The Securities and Futures Commission (“SFC”) issued a warning statement (“Statement”) on unregulated Virtual Asset Trading Platform (“VATP”) JPEX on 13 September 2023. The SFC clarified that JPEX is an unlicensed entity and warned the public to be cautious about high-yield services provided by JPEX which “seem too good to be true”.
JPEX has been on the SFC’s Alert List since July 2022. In the Statement released this year, the SFC expressed concern that JPEX had been actively marketing its products and services to the Hong Kong public through a variety of channels, such as social media influencers, key opinion leaders (“KOLs”) and over-the-counter virtual asset money changers (“OTC Shops”), without having the necessary licences.
In particular, the SFC highlighted six concerns about JPEX in the Statement:
1. False claims from JPEX about licences in overseas jurisdictions.
JPEX claimed that it is “a licensed and recognised platform to facilitate the trading of digital asset and virtual currency” on its website. This included claims that it had obtained licences to operate VATP from several overseas regulators. In reality, JPEX had been registered as a business or entity with certain overseas regulators not amounting to approval or being licensed to provide virtual asset trading services in those jurisdictions. For example, JPEX was not on the public list of licensed virtual asset services providers published by the Virtual Assets Regulatory Authority of Dubai (“VARA”) despite claiming on its website that its operating headquarters were in Dubai and that it was under the supervision of the VARA.
2. Offering suspiciously lucrative products.
The SFC found that some of JPEX’s products purported to offer very high returns. For example, according to its website at jp-ex.io as at September 2023, JPEX’s savings product offered a 21% annual percentage yield (the rate of interest/return gained in one year) for ETH, 20% for BTC, and 19% for USDT.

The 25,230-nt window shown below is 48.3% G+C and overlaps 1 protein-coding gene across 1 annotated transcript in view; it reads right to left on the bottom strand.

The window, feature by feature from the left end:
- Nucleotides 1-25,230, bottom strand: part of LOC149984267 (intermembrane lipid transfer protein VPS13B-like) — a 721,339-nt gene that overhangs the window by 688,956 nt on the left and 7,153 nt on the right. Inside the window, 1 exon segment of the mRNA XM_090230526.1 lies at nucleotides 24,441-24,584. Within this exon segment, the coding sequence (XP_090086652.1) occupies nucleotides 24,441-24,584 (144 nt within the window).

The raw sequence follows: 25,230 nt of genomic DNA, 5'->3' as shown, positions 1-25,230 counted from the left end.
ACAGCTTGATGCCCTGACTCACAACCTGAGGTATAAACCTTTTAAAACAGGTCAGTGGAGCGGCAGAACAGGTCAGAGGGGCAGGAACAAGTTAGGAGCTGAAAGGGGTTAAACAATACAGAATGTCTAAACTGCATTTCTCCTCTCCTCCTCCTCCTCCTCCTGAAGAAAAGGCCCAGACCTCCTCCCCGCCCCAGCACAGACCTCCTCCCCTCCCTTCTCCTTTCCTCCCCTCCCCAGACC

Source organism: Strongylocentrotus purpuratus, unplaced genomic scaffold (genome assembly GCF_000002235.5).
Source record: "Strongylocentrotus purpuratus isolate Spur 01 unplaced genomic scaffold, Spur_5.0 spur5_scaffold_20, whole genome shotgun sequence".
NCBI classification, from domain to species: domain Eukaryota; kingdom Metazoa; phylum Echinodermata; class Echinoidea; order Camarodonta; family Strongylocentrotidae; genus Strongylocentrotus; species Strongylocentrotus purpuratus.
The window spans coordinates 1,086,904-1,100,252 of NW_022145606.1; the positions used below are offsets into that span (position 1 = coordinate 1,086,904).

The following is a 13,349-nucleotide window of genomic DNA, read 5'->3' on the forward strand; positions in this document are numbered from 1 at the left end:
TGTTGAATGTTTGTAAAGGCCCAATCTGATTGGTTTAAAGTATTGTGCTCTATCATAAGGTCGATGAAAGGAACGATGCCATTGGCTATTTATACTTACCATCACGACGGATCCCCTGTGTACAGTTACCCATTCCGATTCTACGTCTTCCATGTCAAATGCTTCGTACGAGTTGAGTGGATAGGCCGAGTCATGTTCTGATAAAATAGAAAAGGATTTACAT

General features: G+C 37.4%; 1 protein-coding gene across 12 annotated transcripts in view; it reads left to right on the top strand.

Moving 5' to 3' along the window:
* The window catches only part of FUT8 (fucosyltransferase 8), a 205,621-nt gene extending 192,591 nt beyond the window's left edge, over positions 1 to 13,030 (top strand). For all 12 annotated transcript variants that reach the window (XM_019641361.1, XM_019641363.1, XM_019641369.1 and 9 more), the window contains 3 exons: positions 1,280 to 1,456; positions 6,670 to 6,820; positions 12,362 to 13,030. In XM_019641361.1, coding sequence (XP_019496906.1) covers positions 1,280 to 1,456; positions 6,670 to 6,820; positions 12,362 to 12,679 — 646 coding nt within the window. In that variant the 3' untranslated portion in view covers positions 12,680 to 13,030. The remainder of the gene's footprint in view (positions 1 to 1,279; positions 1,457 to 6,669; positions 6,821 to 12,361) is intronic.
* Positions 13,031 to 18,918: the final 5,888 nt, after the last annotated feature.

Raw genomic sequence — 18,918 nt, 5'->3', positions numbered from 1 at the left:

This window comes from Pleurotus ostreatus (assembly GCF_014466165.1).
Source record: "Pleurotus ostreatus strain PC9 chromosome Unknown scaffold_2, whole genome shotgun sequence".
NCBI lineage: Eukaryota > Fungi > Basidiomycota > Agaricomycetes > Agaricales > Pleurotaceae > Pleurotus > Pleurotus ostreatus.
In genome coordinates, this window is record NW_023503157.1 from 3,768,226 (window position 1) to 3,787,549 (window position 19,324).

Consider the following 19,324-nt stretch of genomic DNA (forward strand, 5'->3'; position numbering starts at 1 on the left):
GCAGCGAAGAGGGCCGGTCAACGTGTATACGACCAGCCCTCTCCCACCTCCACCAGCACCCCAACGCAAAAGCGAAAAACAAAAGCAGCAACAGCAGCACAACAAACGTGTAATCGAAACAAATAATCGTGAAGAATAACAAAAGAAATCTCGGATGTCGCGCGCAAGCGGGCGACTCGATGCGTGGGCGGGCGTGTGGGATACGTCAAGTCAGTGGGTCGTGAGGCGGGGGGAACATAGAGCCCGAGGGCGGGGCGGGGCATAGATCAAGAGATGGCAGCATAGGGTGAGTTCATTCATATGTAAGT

3. Claims from retail investors who had difficulties in withdrawing their virtual assets.
The SFC had received complaints from and noted media reports of retail investors who faced difficulties in withdrawing virtual assets from their accounts on JPEX or had found that their account balances had been reduced and altered.
4. Suspicious products which may contravene the SFC’s regulatory regime for VATPs.
JPEX offered on its website some products related to virtual assets “deposits”, “savings” or “earnings” which are prohibited under the SFC’s regulatory regime for VATPs. Paragraph 7.26(b) of the Guidelines for Virtual Asset Trading Platform Operators provides that a platform operator should not make any arrangements with its clients on using clients’ virtual assets held by the platform operator or its associated entity with the effect of generating returns for the clients or any other parties.
5. False statements about dealing with a Hong Kong listed company.
It was claimed by JPEX on its website and local advertorials that it had entered a business cooperation with and received investment from a Hong Kong listed company. In fact, the cooperation had already been terminated and no investments had been made by the listed company to JPEX.
6. Misleading statements from KOLs and OTC Shops about VATP licence application in Hong Kong.
On social media, KOLs and OTC Shops had made misleading statements suggesting that JPEX had applied for a VATP licence in Hong Kong. In reality, no entity in the JPEX group had submitted any application for a VATP licence to the SFC as at 13 September 2023.
The SFC warned JPEX that it could face criminal charges under the Anti-Money Laundering and Counter-Terrorist Financing Ordinance (“AMLO”) and expressed that the SFC is fully prepared to take enforcement action against individuals and entities acting in contravention with regulations and anyone else who knowingly or unknowingly is involved in contravention-related conduct under the AMLO.